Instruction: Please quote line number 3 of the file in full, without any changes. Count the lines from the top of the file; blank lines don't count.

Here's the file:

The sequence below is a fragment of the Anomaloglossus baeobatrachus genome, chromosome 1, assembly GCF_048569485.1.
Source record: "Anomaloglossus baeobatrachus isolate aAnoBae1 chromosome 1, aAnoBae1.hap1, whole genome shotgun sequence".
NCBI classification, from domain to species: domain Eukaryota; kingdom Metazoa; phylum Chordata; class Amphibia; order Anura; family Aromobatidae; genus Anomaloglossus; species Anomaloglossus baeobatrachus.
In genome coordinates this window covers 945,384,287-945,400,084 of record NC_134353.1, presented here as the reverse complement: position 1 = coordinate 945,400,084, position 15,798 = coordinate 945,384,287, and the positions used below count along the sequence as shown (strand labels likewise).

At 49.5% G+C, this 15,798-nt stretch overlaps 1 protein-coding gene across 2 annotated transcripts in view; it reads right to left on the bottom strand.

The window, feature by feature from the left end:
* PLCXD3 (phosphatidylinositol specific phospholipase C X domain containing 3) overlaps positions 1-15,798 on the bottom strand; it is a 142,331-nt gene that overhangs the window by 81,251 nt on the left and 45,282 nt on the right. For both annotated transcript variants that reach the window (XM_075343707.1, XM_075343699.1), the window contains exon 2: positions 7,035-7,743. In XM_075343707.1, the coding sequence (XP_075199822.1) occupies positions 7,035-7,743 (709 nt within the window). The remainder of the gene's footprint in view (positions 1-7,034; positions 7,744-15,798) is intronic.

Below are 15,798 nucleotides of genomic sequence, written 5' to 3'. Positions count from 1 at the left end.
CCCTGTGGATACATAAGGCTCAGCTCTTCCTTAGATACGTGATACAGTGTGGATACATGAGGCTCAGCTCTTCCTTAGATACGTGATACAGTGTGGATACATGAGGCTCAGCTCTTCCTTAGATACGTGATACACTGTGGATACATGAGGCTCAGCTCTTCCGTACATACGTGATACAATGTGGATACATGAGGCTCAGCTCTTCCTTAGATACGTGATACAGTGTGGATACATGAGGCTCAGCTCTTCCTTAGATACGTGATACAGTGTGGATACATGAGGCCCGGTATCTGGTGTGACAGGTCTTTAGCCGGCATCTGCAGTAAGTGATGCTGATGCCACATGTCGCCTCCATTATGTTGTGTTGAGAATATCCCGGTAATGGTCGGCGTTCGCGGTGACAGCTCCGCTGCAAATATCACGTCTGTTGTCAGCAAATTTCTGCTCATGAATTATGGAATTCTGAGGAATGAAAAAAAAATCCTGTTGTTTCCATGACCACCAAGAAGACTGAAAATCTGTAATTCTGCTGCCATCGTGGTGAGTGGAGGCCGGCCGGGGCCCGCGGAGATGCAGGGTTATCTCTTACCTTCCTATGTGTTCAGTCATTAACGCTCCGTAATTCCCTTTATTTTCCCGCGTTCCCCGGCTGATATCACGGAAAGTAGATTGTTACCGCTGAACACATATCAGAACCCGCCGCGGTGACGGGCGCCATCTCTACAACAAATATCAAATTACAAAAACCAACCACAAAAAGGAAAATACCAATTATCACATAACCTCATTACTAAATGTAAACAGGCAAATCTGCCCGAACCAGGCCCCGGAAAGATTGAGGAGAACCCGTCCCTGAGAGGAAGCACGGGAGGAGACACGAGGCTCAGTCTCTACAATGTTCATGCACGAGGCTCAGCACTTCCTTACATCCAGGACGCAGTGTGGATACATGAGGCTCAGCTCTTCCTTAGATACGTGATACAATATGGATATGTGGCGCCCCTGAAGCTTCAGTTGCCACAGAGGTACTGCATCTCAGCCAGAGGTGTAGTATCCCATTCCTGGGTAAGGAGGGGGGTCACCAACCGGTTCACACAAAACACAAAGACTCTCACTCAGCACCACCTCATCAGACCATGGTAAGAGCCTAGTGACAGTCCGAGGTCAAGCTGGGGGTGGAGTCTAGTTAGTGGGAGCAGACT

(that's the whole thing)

NCBI classification, from domain to species: domain Eukaryota; kingdom Metazoa; phylum Chordata; class Amphibia; order Anura; family Aromobatidae; genus Anomaloglossus; species Anomaloglossus baeobatrachus.